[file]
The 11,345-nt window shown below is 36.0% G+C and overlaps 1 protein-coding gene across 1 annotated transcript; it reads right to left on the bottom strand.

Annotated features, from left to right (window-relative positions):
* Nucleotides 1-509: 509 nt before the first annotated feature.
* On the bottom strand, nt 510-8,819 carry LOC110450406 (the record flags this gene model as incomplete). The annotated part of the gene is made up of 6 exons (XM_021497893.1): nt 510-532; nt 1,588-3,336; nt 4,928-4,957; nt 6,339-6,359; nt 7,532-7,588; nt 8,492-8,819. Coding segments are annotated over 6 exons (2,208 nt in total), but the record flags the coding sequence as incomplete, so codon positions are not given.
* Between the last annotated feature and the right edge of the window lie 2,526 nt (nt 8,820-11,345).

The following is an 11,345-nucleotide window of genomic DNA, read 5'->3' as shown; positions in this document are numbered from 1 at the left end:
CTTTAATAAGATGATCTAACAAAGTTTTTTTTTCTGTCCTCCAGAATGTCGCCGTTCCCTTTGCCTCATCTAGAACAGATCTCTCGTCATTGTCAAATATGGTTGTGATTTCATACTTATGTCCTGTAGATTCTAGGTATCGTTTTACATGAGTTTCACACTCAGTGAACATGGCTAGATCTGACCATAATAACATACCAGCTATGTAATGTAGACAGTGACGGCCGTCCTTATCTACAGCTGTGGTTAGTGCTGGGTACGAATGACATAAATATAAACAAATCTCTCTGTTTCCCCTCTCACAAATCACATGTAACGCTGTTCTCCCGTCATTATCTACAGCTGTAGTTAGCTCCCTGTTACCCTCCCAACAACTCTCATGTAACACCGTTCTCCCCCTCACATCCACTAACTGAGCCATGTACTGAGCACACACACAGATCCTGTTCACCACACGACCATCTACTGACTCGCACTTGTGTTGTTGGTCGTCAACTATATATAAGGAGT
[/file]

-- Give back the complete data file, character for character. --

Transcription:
The 11,345-nt window shown below is 36.0% G+C and overlaps 1 protein-coding gene across 1 annotated transcript; it reads right to left on the bottom strand.

Annotated features, from left to right (window-relative positions):
* Nucleotides 1-509: 509 nt before the first annotated feature.
* On the bottom strand, nt 510-8,819 carry LOC110450406 (the record flags this gene model as incomplete). The annotated part of the gene is made up of 6 exons (XM_021497893.1): nt 510-532; nt 1,588-3,336; nt 4,928-4,957; nt 6,339-6,359; nt 7,532-7,588; nt 8,492-8,819. Coding segments are annotated over 6 exons (2,208 nt in total), but the record flags the coding sequence as incomplete, so codon positions are not given.
* Between the last annotated feature and the right edge of the window lie 2,526 nt (nt 8,820-11,345).

The following is an 11,345-nucleotide window of genomic DNA, read 5'->3' as shown; positions in this document are numbered from 1 at the left end:
CTTTAATAAGATGATCTAACAAAGTTTTTTTTTCTGTCCTCCAGAATGTCGCCGTTCCCTTTGCCTCATCTAGAACAGATCTCTCGTCATTGTCAAATATGGTTGTGATTTCATACTTATGTCCTGTAGATTCTAGGTATCGTTTTACATGAGTTTCACACTCAGTGAACATGGCTAGATCTGACCATAATAACATACCAGCTATGTAATGTAGACAGTGACGGCCGTCCTTATCTACAGCTGTGGTTAGTGCTGGGTACGAATGACATAAATATAAACAAATCTCTCTGTTTCCCCTCTCACAAATCACATGTAACGCTGTTCTCCCGTCATTATCTACAGCTGTAGTTAGCTCCCTGTTACCCTCCCAACAACTCTCATGTAACACCGTTCTCCCCCTCACATCCACTAACTGAGCCATGTACTGAGCACACACACAGATCCTGTTCACCACACGACCATCTACTGACTCGCACTTGTGTTGTTGGTCGTCAACTATATATAAGGAGT